In the WWE there’s a little used, very illegal tactic of winning matches known as “twin magic“. This particular form of cheating occurs when wrestlers Brie & Nikki Bella swap places mid-match beyond the ref’s comically limited vision and use their identical twin likeness to win in a dire situation. It’s typical heel behavior, but also very specific to their sisterly gimmick (and also amusing because they barely look similar to one another at this point in time). I mention all this because the idea of “twin magic” exists far beyond the wrestling ring & the concept of confusing twin identities. “Twin magic” can also refer to, in my mind at least, the inexplicable mental link twins seem to have on an almost telepathic level. Twins can sometimes relate to each other in a supernaturally close, metaphysical kind of way that strains our understanding of the basic ways two human minds can communicate with one another. Their connection is, in a word, “magic”.
The recent indie drama The Skeleton Twins opens with an example of “twin magic”much more bleak than any you’re likely to see between pro wrestling’s The Bella Twins. The film opens with estranged twins (played by SNL vets Bill Hader & Kristen Wiig) both preparing to commit suicide in bathtubs on opposite ends of the country. Spooky. Hader’s attempt is the more “successful” of the two & the shock of the news of her brother’s anguished state brings Wiig to stage a reconciliation after a decade apart. This is about as dark of a place as a movie can start off and, indeed, The Skeleton Twins is sadistically committed to piling on even more tragedy from there. A fuzzy childhood memory of a parent’s death, a past controversy involving a teacher’s sexual exploits with an underage student, and a current struggle with substance & sexual addiction all weigh heavily on the film’s grim proceedings. Another bit of “magic” at work here, however, is how the film’s talented cast & understated writing keep this tragedy from feeling soul-crushingly dour. It’s a sad film, for sure, but it also can be soulfully uplifting & deliriously funny in spurts.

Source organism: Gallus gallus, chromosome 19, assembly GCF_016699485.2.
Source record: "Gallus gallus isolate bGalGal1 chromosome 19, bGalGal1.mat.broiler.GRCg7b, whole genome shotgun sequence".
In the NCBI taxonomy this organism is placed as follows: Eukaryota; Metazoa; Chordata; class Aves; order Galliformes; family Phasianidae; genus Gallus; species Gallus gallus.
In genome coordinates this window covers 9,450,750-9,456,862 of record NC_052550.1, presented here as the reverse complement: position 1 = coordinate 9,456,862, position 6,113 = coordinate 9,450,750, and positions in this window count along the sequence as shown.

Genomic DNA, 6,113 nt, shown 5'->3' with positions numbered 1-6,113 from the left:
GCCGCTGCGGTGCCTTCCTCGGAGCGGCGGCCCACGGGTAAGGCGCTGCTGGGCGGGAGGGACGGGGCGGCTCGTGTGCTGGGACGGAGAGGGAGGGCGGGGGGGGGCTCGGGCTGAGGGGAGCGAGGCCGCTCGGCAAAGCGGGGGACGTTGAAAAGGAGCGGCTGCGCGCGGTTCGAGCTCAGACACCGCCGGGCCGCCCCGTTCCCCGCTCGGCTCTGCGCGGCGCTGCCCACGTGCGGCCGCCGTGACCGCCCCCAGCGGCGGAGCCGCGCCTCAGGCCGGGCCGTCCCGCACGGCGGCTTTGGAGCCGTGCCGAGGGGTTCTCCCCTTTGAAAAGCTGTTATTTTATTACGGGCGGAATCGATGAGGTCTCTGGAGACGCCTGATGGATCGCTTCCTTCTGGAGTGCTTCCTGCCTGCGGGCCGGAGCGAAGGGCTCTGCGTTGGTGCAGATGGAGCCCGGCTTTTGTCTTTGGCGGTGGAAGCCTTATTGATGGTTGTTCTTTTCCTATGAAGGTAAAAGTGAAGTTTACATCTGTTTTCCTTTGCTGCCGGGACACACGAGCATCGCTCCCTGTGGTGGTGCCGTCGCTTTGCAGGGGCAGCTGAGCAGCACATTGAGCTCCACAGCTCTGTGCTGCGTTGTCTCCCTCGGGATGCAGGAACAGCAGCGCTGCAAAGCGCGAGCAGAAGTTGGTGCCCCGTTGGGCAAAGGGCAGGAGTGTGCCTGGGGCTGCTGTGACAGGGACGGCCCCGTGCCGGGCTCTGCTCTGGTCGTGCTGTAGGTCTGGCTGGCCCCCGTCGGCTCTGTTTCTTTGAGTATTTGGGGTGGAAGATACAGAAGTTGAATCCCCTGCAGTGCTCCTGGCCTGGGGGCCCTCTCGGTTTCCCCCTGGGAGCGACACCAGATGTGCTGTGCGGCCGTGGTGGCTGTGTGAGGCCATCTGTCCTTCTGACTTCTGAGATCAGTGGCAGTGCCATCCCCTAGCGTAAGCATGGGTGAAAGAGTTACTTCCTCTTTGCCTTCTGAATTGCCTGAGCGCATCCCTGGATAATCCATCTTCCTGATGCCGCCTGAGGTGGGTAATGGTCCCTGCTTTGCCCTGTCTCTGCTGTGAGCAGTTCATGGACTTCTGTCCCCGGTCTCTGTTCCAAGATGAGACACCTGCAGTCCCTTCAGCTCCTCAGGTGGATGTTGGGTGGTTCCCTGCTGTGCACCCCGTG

Hader & Wiig have incredible chemistry from their SNL days that sells the The Skeleton Twins‘s central sibling bond much more comfortably & believably than would even be necessary for the movie to work. Wiig has delivered so many of these depressive, self-hating performances in past projects like Welcome to Me & The Diary of a Teenage Girl that at this point her dramatic chops are even more finely tuned than her comedic ones. Hader is more of the newcomer in the soul-crushing cinema game & it’s genuinely fascinating to watch him embody what his character calls “another tragic gay cliche” in a way that feels realistic enough to be genuine. Hader’s twin is more of a tightrope in terms of characterization, since his effete homosexual mannerisms could easily devolve into caricature, but the actor pulls it off in a wholly convincing, endearing way (despite his theater kid theatricality & gothy acerbic sarcasm). Oddly enough, it’s Luke Wilson who steals the show on the comedic front, playing a naive “Labrador retriever” of a dopey husband. Wilson is so on point in this role that he can make the simple act of eating a frozen waffle & talking about his shoes a total knee-slapper of a character beat. Hader & Wiig are more in charge of the film’s lowkey line of pitch black dramedy and it’s their intimate exchanges of sour worldviews & mental anguish that make the film sing in its own quiet, understated way.
I was just complaining that the recent indie drama Adult Beginners failed to coalesce its interesting ideas & talented cast into a cohesive product above anything beyond basic mediocrity. The Skeleton Twins is a perfect example of how the same approach of small stakes understatement & depressive humor can work when it’s handled a little more confidently. The film’s Halloween costume motif is a great example of how a metaphor can be developed with very simple gestures (in this case linking current familial tragedies to ones buried in the past) instead of the way Adult Beginners briefly addresses its central swimming lessons metaphor without any clear intent for its meaning. Both films are, perhaps, exercises in small ambition indie drama, but The Skeleton Twins makes the formula work in an engaging, even devastating way. I don’t know if it’s a case of better writing or the “twin magic” performances of Hader & Wiig that make the difference, but The Skeleton Twins is a shining (and depressing) example of the lowkey indie dramedy done exactly right.